TRUST IN PRACTICE: TOWARDS INCLUSIVE POLICY MAKING
Moving from an approach that focuses principally on policy measures to one that understands better "how" policies are designed and implemented will help strengthen institutions and in turn promote greater trust between citizens and government.
A priority for governments should be to build a policy making process conducive to trust. Concerns over the undue influence of vested interests over decision making has led to increasing demands for more transparency and a greater commitment to safeguarding the public interest. Efforts to guarantee that the policy making process is open, inclusive and fair would improve the quality of policy decisions.
A policy-making process conducive to trust is built on informed decisions using reliable and relevant information, that are in the public interest, and are carried out with high standards of behaviour.
INCLUSIVE GROWTH POLICIES
Inclusive growth policies move beyond GDP as a measure of success, to target outcomes that matter most to people’s lives.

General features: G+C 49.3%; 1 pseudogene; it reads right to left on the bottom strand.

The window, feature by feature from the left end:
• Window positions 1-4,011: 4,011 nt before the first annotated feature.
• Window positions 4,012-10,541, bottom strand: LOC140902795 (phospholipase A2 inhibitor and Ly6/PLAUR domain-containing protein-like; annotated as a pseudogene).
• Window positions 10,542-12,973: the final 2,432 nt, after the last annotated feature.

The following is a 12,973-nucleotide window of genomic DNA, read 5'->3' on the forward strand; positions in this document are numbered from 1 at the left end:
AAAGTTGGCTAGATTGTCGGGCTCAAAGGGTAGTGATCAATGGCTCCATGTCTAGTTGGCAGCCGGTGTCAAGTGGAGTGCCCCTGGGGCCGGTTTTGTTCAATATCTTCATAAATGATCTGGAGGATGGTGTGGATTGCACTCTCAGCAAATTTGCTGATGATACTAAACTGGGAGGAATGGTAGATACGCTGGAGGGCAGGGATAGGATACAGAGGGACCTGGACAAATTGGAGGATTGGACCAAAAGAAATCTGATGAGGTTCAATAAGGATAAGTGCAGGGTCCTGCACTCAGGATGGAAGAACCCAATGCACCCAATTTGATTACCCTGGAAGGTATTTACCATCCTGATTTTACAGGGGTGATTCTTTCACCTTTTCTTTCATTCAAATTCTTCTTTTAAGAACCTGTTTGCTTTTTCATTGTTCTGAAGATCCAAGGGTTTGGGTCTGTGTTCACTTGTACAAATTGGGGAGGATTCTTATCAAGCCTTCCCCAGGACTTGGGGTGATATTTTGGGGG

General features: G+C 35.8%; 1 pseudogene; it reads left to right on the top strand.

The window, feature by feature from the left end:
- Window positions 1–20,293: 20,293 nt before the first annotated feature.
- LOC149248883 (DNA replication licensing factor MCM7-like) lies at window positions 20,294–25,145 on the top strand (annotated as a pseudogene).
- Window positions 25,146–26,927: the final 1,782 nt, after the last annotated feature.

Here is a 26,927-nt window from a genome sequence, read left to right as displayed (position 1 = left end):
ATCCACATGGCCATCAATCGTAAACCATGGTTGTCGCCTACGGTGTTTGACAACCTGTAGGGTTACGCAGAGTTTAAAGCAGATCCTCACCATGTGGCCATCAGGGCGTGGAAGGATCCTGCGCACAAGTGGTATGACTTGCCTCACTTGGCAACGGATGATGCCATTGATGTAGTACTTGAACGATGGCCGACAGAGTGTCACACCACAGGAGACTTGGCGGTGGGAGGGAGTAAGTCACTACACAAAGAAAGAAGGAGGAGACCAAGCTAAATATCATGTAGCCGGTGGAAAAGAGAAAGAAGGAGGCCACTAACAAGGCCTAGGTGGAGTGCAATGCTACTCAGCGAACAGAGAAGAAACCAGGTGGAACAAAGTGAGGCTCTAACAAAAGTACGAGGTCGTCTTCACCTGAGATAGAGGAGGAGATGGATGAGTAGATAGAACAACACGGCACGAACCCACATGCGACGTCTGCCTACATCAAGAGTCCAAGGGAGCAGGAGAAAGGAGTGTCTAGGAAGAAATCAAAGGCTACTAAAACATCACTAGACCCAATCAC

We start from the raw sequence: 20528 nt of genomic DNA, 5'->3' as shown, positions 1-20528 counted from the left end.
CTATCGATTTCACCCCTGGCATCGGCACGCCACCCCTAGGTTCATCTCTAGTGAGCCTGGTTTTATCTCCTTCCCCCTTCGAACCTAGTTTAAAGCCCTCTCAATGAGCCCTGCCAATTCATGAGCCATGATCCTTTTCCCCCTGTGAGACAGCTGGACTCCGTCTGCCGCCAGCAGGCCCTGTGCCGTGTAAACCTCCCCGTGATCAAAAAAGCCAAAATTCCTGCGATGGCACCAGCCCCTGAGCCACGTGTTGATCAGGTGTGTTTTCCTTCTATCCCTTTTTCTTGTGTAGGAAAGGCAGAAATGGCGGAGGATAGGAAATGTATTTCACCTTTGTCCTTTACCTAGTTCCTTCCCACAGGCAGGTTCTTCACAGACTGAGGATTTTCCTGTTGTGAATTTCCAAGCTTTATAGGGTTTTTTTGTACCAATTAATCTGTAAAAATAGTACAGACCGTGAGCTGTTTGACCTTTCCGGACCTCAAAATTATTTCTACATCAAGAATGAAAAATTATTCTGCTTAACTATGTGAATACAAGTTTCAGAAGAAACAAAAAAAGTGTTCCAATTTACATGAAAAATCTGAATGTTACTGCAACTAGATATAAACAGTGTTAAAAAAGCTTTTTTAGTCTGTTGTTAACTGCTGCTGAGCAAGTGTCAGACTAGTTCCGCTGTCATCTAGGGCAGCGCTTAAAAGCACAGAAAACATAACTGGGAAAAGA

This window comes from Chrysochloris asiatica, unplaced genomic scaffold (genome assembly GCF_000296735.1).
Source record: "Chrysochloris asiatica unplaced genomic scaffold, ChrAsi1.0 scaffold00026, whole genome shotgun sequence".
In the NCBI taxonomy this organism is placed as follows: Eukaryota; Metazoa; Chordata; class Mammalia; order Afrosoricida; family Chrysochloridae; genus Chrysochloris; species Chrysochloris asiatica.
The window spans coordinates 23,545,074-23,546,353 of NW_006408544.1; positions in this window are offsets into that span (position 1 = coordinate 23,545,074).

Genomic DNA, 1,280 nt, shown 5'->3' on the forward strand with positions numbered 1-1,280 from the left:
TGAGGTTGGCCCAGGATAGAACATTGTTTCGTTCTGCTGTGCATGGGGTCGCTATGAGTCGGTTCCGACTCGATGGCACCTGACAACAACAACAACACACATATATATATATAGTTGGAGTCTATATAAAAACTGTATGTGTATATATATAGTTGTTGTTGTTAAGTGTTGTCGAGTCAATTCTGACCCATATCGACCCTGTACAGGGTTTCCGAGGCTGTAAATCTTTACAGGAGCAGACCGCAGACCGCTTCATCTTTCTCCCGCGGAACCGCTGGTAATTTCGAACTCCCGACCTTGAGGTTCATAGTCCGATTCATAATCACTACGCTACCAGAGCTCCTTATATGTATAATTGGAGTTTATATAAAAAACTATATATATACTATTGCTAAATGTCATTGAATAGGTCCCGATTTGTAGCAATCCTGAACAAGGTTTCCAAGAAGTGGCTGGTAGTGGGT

Inclusive growth brings the benefits of growth to a larger number of people in different social groups.
Inclusive growth policy making evaluates the effects of policies on growth, income, and other outcomes that matter for well-being, e.g., health and jobs.
Inclusive growth strategies set in motion a virtuous cycle to build fairer societies and stronger, sustainable growth.
THE GOVERNANCE OF INCLUSIVE GROWTH
Inclusive Growth calls for a better, more informed, more inclusive Policy Making Process that explicitly targets inclusive growth outcomes.
Policy making for Inclusive Growth requires a whole-of-government approach that leverages informed decision making and gives all stakeholders a voice.
Governing for Inclusive Growth entails aligning public governance institutions, tools and processes to improve coherence and co-ordination across sectors and levels of government.
Inclusive Growth begins with a more inclusive policy making process, involving a broader mix of under-served or excluded populations whose voices are too easily overwhelmed by powerful, well-organised interest groups.